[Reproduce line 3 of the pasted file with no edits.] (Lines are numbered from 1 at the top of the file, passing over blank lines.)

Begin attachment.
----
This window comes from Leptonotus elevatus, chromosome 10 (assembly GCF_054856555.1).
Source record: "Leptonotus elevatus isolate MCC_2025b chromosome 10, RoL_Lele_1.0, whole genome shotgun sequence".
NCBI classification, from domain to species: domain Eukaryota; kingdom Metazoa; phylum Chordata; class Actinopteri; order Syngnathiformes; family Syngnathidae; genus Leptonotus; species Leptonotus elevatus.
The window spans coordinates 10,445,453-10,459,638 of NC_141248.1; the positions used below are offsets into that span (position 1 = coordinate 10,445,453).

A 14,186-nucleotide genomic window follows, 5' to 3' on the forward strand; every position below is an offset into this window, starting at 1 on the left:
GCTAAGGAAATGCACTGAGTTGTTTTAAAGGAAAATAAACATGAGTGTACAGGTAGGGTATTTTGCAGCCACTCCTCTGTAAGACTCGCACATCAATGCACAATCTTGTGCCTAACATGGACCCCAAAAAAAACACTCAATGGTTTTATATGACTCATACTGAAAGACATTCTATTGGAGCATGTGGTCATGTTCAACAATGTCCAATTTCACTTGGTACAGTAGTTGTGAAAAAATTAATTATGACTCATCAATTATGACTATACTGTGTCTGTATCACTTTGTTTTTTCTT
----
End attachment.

NCBI classification, from domain to species: domain Eukaryota; kingdom Metazoa; phylum Chordata; class Actinopteri; order Syngnathiformes; family Syngnathidae; genus Leptonotus; species Leptonotus elevatus.